As the 1950s drew to a close numerous commentators bemoaned the placidity of the times. Society seemed self-absorbed, complacent, even bored. Students swallowed goldfish and prepared themselves for jobs on the corporate ladder (or, in the case of women, for raising children). Old Left and pacifist organizations dwindled in size and significance. Unions stagnated and worker militancy became a thing of the past. Social critics dubbed youths the "silent generation " and announced that we had entered an era in which ideological differences mattered little.
The sit-ins served notice that much of this commentary had been groundless. Students flocked to the civil rights movement;, radical organizations emerged and the counterculture flourished. By the end of the decade, one Gallup Poll revealed that Americans considered student unrest to be the nation's number one problem, more so than inflation, unemployment, crime, or taxes. Vietnam became synonymous with a nightmare abroad and never-ending demonstrations at home. Women, Chicanos, Puerto Ricans, Native Americans, gay men and women formed their own liberation movements.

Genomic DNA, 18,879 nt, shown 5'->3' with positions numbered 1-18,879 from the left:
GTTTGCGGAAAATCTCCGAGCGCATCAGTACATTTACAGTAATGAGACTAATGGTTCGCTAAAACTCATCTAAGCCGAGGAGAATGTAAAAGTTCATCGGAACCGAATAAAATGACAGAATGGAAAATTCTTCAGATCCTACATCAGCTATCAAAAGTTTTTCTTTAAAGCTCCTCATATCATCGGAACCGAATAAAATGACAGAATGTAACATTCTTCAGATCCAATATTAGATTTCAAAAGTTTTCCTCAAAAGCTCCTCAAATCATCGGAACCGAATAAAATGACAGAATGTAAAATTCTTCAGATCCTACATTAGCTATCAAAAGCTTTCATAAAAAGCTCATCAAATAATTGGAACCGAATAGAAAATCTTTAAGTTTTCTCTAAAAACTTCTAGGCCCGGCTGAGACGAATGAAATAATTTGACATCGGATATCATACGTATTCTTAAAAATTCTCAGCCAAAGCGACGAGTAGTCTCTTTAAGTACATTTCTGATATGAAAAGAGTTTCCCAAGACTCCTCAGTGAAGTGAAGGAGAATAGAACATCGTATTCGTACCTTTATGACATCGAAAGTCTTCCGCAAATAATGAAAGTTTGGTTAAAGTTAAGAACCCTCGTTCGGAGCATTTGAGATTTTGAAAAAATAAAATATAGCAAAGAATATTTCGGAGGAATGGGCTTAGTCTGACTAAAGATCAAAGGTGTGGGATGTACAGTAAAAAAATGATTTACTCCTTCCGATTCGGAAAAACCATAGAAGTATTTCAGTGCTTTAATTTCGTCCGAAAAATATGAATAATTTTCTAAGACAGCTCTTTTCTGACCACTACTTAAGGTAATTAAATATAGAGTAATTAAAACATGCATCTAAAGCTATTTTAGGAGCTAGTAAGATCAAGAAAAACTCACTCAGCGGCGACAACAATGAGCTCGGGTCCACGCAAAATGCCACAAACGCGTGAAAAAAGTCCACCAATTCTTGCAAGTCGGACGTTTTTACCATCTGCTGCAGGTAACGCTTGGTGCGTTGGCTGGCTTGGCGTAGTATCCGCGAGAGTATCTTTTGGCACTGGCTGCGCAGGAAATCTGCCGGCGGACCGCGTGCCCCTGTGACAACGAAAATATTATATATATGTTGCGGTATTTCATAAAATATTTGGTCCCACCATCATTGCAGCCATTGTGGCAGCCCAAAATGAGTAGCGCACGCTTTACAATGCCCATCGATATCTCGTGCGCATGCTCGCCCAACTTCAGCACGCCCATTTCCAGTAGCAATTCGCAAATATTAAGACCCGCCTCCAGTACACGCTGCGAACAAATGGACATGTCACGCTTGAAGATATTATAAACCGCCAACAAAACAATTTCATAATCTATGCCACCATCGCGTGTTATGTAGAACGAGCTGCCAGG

This chapter contains documents written by activists representing different facets of "the movement, " as the collection of social protests came to be known. One theme that stands out is the link between the civil rights movement and the many other movements of the decade. The specter of black men and women risking their lives for freedom inspired others to do the same. As Bernice Reagon observed, the challenging of one boundary or barrier led to the challenging of others. In addition, many activists moved from the struggles against white supremacy in the South in the early 1960s to other liberation movements in the